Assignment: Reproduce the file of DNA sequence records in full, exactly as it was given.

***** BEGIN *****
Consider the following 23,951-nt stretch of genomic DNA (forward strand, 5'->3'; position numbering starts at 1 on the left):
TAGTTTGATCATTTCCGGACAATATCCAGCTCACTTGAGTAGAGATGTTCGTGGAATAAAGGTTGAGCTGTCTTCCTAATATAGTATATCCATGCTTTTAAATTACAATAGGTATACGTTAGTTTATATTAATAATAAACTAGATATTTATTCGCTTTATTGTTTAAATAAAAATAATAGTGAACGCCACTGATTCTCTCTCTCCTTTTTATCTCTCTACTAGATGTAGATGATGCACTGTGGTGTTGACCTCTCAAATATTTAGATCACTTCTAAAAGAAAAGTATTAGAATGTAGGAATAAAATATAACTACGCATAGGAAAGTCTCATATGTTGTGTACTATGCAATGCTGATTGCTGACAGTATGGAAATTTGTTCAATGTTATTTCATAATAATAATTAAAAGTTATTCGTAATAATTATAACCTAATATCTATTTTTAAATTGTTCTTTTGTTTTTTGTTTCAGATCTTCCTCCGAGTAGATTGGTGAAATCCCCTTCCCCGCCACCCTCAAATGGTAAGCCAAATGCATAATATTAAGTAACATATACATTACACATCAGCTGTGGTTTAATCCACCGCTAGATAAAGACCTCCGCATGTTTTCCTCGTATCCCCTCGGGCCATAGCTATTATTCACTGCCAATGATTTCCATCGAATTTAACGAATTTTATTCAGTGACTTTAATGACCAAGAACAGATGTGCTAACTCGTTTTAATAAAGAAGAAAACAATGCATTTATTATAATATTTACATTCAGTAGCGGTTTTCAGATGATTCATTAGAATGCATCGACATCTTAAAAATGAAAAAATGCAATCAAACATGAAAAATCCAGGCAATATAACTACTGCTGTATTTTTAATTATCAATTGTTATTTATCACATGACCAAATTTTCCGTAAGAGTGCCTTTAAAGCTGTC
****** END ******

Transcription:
Consider the following 23,951-nt stretch of genomic DNA (forward strand, 5'->3'; position numbering starts at 1 on the left):
TAGTTTGATCATTTCCGGACAATATCCAGCTCACTTGAGTAGAGATGTTCGTGGAATAAAGGTTGAGCTGTCTTCCTAATATAGTATATCCATGCTTTTAAATTACAATAGGTATACGTTAGTTTATATTAATAATAAACTAGATATTTATTCGCTTTATTGTTTAAATAAAAATAATAGTGAACGCCACTGATTCTCTCTCTCCTTTTTATCTCTCTACTAGATGTAGATGATGCACTGTGGTGTTGACCTCTCAAATATTTAGATCACTTCTAAAAGAAAAGTATTAGAATGTAGGAATAAAATATAACTACGCATAGGAAAGTCTCATATGTTGTGTACTATGCAATGCTGATTGCTGACAGTATGGAAATTTGTTCAATGTTATTTCATAATAATAATTAAAAGTTATTCGTAATAATTATAACCTAATATCTATTTTTAAATTGTTCTTTTGTTTTTTGTTTCAGATCTTCCTCCGAGTAGATTGGTGAAATCCCCTTCCCCGCCACCCTCAAATGGTAAGCCAAATGCATAATATTAAGTAACATATACATTACACATCAGCTGTGGTTTAATCCACCGCTAGATAAAGACCTCCGCATGTTTTCCTCGTATCCCCTCGGGCCATAGCTATTATTCACTGCCAATGATTTCCATCGAATTTAACGAATTTTATTCAGTGACTTTAATGACCAAGAACAGATGTGCTAACTCGTTTTAATAAAGAAGAAAACAATGCATTTATTATAATATTTACATTCAGTAGCGGTTTTCAGATGATTCATTAGAATGCATCGACATCTTAAAAATGAAAAAATGCAATCAAACATGAAAAATCCAGGCAATATAACTACTGCTGTATTTTTAATTATCAATTGTTATTTATCACATGACCAAATTTTCCGTAAGAGTGCCTTTAAAGCTGTC